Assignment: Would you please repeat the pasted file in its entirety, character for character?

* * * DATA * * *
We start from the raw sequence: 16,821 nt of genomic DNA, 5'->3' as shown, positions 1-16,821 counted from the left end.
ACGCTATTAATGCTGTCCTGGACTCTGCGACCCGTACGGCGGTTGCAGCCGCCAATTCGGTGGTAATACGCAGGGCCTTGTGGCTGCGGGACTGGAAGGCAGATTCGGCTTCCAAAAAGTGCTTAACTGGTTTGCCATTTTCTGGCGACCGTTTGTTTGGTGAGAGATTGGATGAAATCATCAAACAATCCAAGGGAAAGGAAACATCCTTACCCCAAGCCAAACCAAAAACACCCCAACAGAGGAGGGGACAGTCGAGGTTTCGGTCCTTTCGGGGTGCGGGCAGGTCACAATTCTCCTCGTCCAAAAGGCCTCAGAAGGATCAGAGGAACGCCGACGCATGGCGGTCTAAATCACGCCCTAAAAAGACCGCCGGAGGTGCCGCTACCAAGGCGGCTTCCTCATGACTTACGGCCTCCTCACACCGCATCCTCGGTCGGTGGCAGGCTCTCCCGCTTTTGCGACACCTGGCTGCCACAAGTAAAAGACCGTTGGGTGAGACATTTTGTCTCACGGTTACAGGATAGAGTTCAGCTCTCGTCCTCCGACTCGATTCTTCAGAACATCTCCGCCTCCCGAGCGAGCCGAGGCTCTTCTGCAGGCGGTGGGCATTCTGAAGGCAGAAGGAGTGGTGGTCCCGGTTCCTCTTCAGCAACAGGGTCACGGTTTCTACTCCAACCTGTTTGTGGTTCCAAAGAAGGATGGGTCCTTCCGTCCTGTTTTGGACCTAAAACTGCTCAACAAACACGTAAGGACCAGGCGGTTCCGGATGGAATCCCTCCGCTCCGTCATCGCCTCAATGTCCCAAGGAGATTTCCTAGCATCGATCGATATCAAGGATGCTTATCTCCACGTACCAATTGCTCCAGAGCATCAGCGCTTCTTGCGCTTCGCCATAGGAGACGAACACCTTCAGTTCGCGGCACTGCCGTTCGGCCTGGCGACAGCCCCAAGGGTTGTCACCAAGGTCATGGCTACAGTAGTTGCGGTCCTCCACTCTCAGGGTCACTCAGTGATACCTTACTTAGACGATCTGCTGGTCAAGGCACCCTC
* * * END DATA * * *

We start from the raw sequence: 16,821 nt of genomic DNA, 5'->3' as shown, positions 1-16,821 counted from the left end.
ACGCTATTAATGCTGTCCTGGACTCTGCGACCCGTACGGCGGTTGCAGCCGCCAATTCGGTGGTAATACGCAGGGCCTTGTGGCTGCGGGACTGGAAGGCAGATTCGGCTTCCAAAAAGTGCTTAACTGGTTTGCCATTTTCTGGCGACCGTTTGTTTGGTGAGAGATTGGATGAAATCATCAAACAATCCAAGGGAAAGGAAACATCCTTACCCCAAGCCAAACCAAAAACACCCCAACAGAGGAGGGGACAGTCGAGGTTTCGGTCCTTTCGGGGTGCGGGCAGGTCACAATTCTCCTCGTCCAAAAGGCCTCAGAAGGATCAGAGGAACGCCGACGCATGGCGGTCTAAATCACGCCCTAAAAAGACCGCCGGAGGTGCCGCTACCAAGGCGGCTTCCTCATGACTTACGGCCTCCTCACACCGCATCCTCGGTCGGTGGCAGGCTCTCCCGCTTTTGCGACACCTGGCTGCCACAAGTAAAAGACCGTTGGGTGAGACATTTTGTCTCACGGTTACAGGATAGAGTTCAGCTCTCGTCCTCCGACTCGATTCTTCAGAACATCTCCGCCTCCCGAGCGAGCCGAGGCTCTTCTGCAGGCGGTGGGCATTCTGAAGGCAGAAGGAGTGGTGGTCCCGGTTCCTCTTCAGCAACAGGGTCACGGTTTCTACTCCAACCTGTTTGTGGTTCCAAAGAAGGATGGGTCCTTCCGTCCTGTTTTGGACCTAAAACTGCTCAACAAACACGTAAGGACCAGGCGGTTCCGGATGGAATCCCTCCGCTCCGTCATCGCCTCAATGTCCCAAGGAGATTTCCTAGCATCGATCGATATCAAGGATGCTTATCTCCACGTACCAATTGCTCCAGAGCATCAGCGCTTCTTGCGCTTCGCCATAGGAGACGAACACCTTCAGTTCGCGGCACTGCCGTTCGGCCTGGCGACAGCCCCAAGGGTTGTCACCAAGGTCATGGCTACAGTAGTTGCGGTCCTCCACTCTCAGGGTCACTCAGTGATACCTTACTTAGACGATCTGCTGGTCAAGGCACCCTC